Ristorante Museo Caruso

Via S. Antonino, 12

80067 Sorrento (NA)

Tel. +39 (081) 807-3156


BY IAN D'AGATA | JULY 27, 2018

The Food:

Seafood salad and the scents of the coast (Insalata di mare al profumo della costiera)

Eggplant Parmigiana (Parmigiana di melanzane)

Paccheri with tomato ragout of Neapolitan beef chop (Paccheri al ragout di braciola)

Catch of the day (Pesce del giorno)

Delizia Sorrentina

The Wines:

2007 Philipponnat Brut Clos de Goisses


2005 Maison Dominique Laurent Charmes-Chambertin Vieilles Vignes Grand Cru


The unique interior decor at Caruso

Owner Paolo Esposito teamed up years ago with Guido D’Onofrio, a renowned Caruso expert, and in the process created a restaurant that is truly unique. Esposito’s admiration for the famous tenor led him to build what is a “museum-restaurant” that counts over 400 artifacts linked to Caruso. For example, the walls of the restaurant are completely covered in images of the tenor, with numerous postcards, photos, music scrolls and other vintage memorabilia directly related to Caruso. 

Seafood salad and the scents of the coast 

During the year, the restaurant also organizes very popular cultural evenings with many music and lifestyle experts on hand invited to speak and to hear old, hard to find recordings of the tenor and his music. The festive, “days gone by” atmosphere of the place is heightened on weekends and special evenings when a local guitar-playing musician serenades all the tables with songs. Call it cheesy or touristy all you want, but it’s actually a pleasure to hear the man sing and play, and the fact he asks for favorites adds greatly to the fun of the evening. I usually choose Girl from Ipanema or Caruso.

Eggplant Parmigiana 

The novel concept and charming, slightly dowdy, interior aside, the Ristorante Museo Caruso would prove less interesting if the restaurant itself wasn’t so terrific. The food and wine list are very, very good. The menu is made up of classic Neapolitan and Campanian coast classics, all nicely rendered. My seafood salad and scents of the coast dish is lovely and fresh, with plenty of flavorful mussels, clams, squid and more. The freshness theme carries through to the “catch of the day” an oven roasted sea bream (orata) that is moist and perfumed, delivering precise, fresh aromas and flavors lifted by just the smallest squeeze of lemon. Even better is the paccheri with tomato ragout of Neapolitan beef chop, a fantastically cooked version of a Neapolitan classic that is impossible to eat anywhere else outside of Naples or Campania (and even in Campania, the slow and very long cooking that is required to make a proper Neapolitan ragout is not in the chords or hearts of many a modern chef).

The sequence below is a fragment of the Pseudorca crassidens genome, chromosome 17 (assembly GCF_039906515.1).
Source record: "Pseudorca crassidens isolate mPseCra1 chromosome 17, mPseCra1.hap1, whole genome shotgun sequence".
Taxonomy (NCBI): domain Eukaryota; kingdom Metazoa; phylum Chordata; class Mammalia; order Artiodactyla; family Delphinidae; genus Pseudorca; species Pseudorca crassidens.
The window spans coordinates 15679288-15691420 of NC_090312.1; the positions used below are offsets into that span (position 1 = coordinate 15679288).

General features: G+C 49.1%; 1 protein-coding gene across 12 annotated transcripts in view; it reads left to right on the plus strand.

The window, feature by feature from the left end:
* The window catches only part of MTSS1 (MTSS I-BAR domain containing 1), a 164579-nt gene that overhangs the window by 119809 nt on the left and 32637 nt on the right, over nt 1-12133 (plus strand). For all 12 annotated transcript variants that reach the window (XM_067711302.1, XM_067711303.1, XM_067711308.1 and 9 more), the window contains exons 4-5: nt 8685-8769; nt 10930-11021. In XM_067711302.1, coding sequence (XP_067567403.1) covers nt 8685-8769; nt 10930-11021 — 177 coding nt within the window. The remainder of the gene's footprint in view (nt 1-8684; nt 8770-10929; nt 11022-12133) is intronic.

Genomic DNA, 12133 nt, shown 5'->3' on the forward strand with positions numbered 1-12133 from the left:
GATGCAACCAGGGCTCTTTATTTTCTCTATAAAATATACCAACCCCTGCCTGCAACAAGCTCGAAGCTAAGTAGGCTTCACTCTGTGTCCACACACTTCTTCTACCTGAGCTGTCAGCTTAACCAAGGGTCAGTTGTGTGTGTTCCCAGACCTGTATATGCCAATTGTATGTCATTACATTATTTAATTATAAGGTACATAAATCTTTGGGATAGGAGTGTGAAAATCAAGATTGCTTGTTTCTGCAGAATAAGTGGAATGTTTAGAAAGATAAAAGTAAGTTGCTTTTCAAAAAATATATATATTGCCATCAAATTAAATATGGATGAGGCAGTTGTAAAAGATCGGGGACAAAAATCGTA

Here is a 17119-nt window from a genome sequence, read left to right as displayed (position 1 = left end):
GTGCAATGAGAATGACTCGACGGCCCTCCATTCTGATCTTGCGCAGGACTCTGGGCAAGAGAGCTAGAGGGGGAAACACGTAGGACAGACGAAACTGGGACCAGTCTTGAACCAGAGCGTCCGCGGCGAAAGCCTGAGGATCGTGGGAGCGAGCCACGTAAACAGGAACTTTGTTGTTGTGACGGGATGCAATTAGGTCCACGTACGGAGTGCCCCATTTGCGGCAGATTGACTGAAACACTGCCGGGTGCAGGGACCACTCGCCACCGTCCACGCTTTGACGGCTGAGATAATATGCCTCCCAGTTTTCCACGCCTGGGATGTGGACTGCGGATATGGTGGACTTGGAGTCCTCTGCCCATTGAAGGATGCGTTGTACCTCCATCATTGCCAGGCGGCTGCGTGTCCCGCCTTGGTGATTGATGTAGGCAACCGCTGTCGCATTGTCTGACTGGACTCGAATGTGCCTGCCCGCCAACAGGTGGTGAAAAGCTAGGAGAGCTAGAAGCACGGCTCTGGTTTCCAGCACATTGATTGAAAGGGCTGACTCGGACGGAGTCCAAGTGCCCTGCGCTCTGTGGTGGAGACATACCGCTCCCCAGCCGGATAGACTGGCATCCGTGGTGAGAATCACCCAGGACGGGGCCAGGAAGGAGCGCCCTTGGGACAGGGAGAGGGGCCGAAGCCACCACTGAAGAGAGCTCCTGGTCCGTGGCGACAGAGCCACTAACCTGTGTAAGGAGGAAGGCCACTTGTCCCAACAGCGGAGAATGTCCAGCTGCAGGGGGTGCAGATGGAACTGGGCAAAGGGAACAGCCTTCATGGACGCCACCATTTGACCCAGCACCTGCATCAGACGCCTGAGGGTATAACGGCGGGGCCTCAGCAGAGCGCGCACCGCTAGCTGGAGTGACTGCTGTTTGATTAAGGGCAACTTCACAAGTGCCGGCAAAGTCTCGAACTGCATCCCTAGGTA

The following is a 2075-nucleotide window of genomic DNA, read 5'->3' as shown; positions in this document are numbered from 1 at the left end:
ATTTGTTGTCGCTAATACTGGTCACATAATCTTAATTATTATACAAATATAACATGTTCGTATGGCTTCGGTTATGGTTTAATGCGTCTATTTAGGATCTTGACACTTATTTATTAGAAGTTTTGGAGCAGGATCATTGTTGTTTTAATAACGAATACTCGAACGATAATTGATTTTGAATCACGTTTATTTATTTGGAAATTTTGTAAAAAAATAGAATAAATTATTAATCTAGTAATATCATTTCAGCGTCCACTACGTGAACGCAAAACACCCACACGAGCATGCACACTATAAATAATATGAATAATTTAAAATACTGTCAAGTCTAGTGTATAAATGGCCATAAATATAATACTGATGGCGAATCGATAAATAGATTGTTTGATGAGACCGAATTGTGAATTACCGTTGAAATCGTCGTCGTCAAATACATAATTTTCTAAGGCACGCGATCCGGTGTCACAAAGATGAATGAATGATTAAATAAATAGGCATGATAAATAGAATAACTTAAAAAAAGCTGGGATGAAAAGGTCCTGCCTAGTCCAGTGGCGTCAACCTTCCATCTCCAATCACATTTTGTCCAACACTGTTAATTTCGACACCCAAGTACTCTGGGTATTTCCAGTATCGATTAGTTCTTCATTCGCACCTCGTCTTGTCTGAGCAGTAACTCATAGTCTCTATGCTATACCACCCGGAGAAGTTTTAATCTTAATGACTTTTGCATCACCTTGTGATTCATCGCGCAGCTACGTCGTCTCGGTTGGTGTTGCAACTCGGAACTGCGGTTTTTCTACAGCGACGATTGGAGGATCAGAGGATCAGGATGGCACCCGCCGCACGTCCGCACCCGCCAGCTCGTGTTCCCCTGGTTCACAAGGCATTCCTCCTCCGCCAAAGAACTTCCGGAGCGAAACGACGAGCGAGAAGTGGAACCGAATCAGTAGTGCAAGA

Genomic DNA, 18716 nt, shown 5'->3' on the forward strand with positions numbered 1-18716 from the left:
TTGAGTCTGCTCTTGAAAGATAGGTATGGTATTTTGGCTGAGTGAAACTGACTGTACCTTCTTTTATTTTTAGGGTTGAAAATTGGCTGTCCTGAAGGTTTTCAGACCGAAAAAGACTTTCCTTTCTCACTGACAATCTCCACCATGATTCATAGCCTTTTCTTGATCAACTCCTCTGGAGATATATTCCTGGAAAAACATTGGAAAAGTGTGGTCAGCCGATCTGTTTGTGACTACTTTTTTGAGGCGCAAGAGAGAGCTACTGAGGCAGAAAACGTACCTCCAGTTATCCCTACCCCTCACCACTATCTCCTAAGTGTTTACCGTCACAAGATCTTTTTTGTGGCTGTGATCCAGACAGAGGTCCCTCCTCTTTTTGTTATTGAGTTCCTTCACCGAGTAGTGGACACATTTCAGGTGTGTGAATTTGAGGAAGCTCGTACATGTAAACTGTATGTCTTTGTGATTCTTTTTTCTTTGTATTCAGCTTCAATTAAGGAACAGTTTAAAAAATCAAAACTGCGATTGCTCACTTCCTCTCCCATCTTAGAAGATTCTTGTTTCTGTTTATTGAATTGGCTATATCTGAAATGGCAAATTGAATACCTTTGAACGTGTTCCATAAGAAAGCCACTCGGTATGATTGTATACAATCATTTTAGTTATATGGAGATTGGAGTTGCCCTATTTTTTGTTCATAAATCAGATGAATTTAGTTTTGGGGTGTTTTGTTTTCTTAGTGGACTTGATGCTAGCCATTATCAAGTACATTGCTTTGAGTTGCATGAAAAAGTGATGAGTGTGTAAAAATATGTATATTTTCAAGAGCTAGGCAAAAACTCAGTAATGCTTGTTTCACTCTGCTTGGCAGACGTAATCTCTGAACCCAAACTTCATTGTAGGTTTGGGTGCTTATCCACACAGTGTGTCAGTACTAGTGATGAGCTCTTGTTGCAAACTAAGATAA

Paccheri with tomato ragout of Neapolitan beef chop 

The intensity, concentration and aromas and flavors of the ragout are difficult to describe, but you can’t say you have had pasta with meat sauce until you try an authentic ragout from this neck of the Italian woods. Incidentally, the Neapolitan ragout is quite different from, for example, the well-known ragù alla Bolognese, a preparation based on finely chopped meat and no herbs, as opposed to the Neapolitan version in which basil and onion are abundant and the meat is cooked whole and later used in another dish or eaten on its own.)

The fresh, tasty  catch of the day dressed up ever so simply

The wine list at Caruso is huge and filled with some of Italy’s and the world’s greatest names. On this night, after a week of drinking practically nothing but Campanian whites and reds, I opt to go French. A wine of remarkable finesse rather than power, the 2007 Philipponnat Brut Clos de Goisses boasts laser-like acidity and accuracy of flavor that are memorable. One of my favorite Champagnes, Clos de Goisses is usually a powerful bubbly in its youth, but this 2007 is rather politely-styled, almost delicate in fact, in its white fruit and floral aromas and flavors. Best of all, it is still exceptionally young and will last for decades in a proper cellar. 

From my favorite Burgundy vintage of the last fifteen years (though there are a few others I like almost as much), the 2005 Charmes-Chambertin from Dominique Laurent is everything this great wine ought to be (a small amount of the grapes used come from old vines in Mazoyères). The wine boasts a lovely red cherry and red berry quality enhanced by a strong mineral underpinning that adds complexity and nuance. Yes, even after thirteen years and counting, Laurent’s penchant for oak is still on display, but the magic of this site and the 2005 vintage have combined to give a wine with enough sultry flesh and roundness to make Rubens proud.

The colorful menu 

A meal at the Ristorante Museo Caruso glides effortlessly by. Though service is extremely professional, it remains friendly, and everyone, patrons and staff alike, seem to be having a good time. The place is a far cry from monastic temples of culinary gastronomy where you can hear a pin drop. Here, starting up a conversation with the people sitting at the table next to yours is almost automatic. In fact, my last time there I found myself singing along with the restaurant’s modern-day troubadour to the notes of the Antônio Carolos Jobim’s classic he was playing softly at my tableside. In fact, the friendly, cozy atmosphere at Caruso is so inviting that almost without realizing it, you kick back and relax. Fortunately, nobody does so in the kitchen or when deciding how to make the wine list even better, and it’s that attention to detail and precision that goes a long way in adding to a fun and unique restaurant evening.